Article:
Topology is a ‘subfield’ of mathematics which attempts to capture and study the minimal structure of space. General topology seeks to do this through axiomatizing the idea of neighborhoods of a point. The first definition of a topological space seems to be due to Hausdorff^{1} in 1914. We will take a short detour and first introduce metric spaces and use it to explain the intuition behind the general axioms for a topological space.
The concept of a metric space is actually a bit older than a general topological space, albeit only by approximately 8 years. A metric space is the following: $(X,d)$, where $X$ is the set of points of our space, and $d: X \times X \rightarrow \mathbb{R}$ is a metric. A metric intuitively ‘measures’ the distance between two points, and must satisfy the following axioms:
Non-negativity: $d(x,y) \geq 0$, so that the ‘distance’ is never negative.
Coincidence axiom: $d(x,y) = 0$ if and only if $x=y$, so that(with 1.) different points always have a positive distance between them.
The triangle inequality: If $x,y$ and $z$ are three points of $X$(they may be the same points), we should have that $d(x,y) + d(y,z) \geq d(x,z)$
Symmetry: $d(x,y) = d(y,x)$ for every point $x$ and $y$ of $X$.
So what do we want a neighborhood $U$ of a point $x$ to be? Well, intuitively it should contain the ‘neighbors’ of $x$. That is there should be a positive real number $r$ where for any $y \in X$, the condition $d(x,y) \lt r$ implies that $y \in U$. Let’s introduce a piece of notation to facilitate this. Let $B(x,r)$ be the ‘open ball’ of radius $r$ based at $x$, that is $B(x,r) = \{ y \in X : d(x,y) \lt r \}$. Then our intuition says we should define a ‘neighborhood’ of $x$ to be a set $U$ containing $x$, where there is a positive $r$ with $B(x,r) \subset U$.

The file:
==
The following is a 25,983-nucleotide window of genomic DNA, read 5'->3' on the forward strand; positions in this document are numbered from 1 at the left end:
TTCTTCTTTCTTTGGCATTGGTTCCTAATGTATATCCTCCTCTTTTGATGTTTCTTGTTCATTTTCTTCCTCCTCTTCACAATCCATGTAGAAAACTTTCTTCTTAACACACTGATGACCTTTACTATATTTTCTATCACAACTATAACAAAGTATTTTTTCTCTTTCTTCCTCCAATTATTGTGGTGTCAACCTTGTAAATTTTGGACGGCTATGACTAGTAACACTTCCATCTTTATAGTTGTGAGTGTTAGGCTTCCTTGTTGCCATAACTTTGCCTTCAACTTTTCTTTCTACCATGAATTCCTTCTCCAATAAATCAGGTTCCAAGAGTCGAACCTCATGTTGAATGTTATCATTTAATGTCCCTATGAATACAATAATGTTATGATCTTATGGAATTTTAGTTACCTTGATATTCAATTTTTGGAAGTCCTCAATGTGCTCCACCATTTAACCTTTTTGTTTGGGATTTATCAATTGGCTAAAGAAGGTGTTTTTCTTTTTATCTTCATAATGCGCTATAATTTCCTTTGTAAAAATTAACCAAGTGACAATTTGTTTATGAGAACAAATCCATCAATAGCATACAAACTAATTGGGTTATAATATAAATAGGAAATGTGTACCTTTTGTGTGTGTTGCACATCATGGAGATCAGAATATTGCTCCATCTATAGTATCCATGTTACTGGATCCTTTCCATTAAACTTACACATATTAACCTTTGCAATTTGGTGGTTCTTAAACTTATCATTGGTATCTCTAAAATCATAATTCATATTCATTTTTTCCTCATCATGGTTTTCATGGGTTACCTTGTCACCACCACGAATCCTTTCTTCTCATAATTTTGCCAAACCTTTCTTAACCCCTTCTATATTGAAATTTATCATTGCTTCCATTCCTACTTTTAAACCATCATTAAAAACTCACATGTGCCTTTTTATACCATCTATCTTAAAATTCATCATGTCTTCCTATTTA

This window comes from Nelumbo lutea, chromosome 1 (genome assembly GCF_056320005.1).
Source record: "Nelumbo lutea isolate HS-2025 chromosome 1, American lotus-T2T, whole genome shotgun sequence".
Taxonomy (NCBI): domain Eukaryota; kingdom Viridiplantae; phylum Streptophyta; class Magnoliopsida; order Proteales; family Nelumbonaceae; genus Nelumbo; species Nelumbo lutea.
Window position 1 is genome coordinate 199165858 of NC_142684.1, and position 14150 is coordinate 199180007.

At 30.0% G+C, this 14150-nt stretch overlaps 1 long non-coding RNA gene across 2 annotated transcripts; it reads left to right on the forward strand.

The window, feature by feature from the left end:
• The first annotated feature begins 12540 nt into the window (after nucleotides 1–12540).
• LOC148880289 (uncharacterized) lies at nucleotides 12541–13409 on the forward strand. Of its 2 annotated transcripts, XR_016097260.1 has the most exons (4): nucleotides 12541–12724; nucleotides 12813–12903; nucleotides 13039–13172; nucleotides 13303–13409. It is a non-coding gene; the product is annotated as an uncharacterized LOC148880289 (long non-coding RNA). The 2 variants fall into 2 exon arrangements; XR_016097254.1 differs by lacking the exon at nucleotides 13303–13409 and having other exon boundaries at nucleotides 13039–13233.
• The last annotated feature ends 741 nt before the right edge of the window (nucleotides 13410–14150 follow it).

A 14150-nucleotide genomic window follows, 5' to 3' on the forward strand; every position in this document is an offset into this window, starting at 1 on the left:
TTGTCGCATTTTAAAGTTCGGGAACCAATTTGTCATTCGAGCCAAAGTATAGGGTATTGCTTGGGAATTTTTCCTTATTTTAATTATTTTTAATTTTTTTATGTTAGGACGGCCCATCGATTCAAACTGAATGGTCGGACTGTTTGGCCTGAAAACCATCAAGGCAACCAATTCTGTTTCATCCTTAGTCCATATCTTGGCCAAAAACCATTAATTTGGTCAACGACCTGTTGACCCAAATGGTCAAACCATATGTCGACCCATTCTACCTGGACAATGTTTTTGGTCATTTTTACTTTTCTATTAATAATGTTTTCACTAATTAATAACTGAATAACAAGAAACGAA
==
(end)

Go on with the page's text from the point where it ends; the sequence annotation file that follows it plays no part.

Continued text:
Now we define an open subset of $X$ to be a set $U$ where $U$ is a neighborhood of every point in $U$, that is if $u$ is a point of $X$ with $u \in U$, then we can find a $r_u \gt 0$ with $B(u,r_u) \subseteq U$. Notice that the family of open subsets of $X$ has a few nice properties:
$X$ is an open subset of $X$, by taking any positive $r_x$ for each $x$ we see $X$ is a neighborhood of every point in $X$.
$\emptyset$ is an open subset of $X$, by the triviality that it has no points, so it is a neighborhood of every point inside of it.
If $U$ and $V$ are two open subsets of $X$, then $U \cap V$ is also an open subset of $X$. Let $w \in U \cap V$, so that $w \in U$ and $w \in V$. By the former, we get a $r_1 \gt 0$ with $B(w,r_1) \subseteq U$ and the latter gives $r_2 \gt 0$ with $B(w,r_2) \subseteq V$. We see that $B(w, \textrm{min}\{ r_1,r_2\}) \subseteq B(w,r_1)$ and $B(w, \textrm{min}\{ r_1,r_2\}) \subseteq B(w,r_2)$, so that $B(w, \textrm{min}\{ r_1,r_2\}) \subseteq U$ and $B(w, \textrm{min}\{ r_1,r_2\}) \subseteq V$, but then $B(w, \textrm{min}\{ r_1,r_2\}) \subseteq U \cap V$. So $U \cap V$ is a neighborhood of every point inside of it, thus an open subset of $X$.
If $\{ U_i\}_{i \in I}$ is an arbitrary collection of open sets, then the union of them $\cup U_i$ is also open. The proof is left as an exercise to the reader.
It is these 4 properties which we take as the basic properties of open sets.
A topological space is a pair $(X, \tau)$^{2}, where $\tau$ is a collection of subsets of $X$ satisfying the following properties:
$X \in \tau$ and $\emptyset \in \tau$
If $\{ U_i\}_{i \in I} \subset \tau$, then $\cup U_i \in \tau$
If $U,V \in \tau$ then $U \cap V \in \tau$
The elements of $\tau$ are called open subsets of $X$, or if the context is clear they are often merely called open sets. A set is called closed if it’s complement is open.
An non-empty set $S$ with two or more elements always has at least two topologies: the trivial topology $(S,\tau)$ and the discrete topology $(S,\tau')$. The former is $\tau = \{ \emptyset, S\}$ and the latter has $\tau' = \mathcal{P}(S)$ the power set of $S$. If $S$ has one element or no elements, these are the same.
There is almost nothing true one may say about a topological space without requiring additional properties!
Hausdorff’s axiomatization is not the modern one, it seems to include the Hausdorff condition as an axiom. ↩
You will probably never see the notation $(X,\tau)$ for a topological space again while reading and working, but a bit of completeness at this point is nice and can clarify certain discussions(like comparing different topologies on the same space). ↩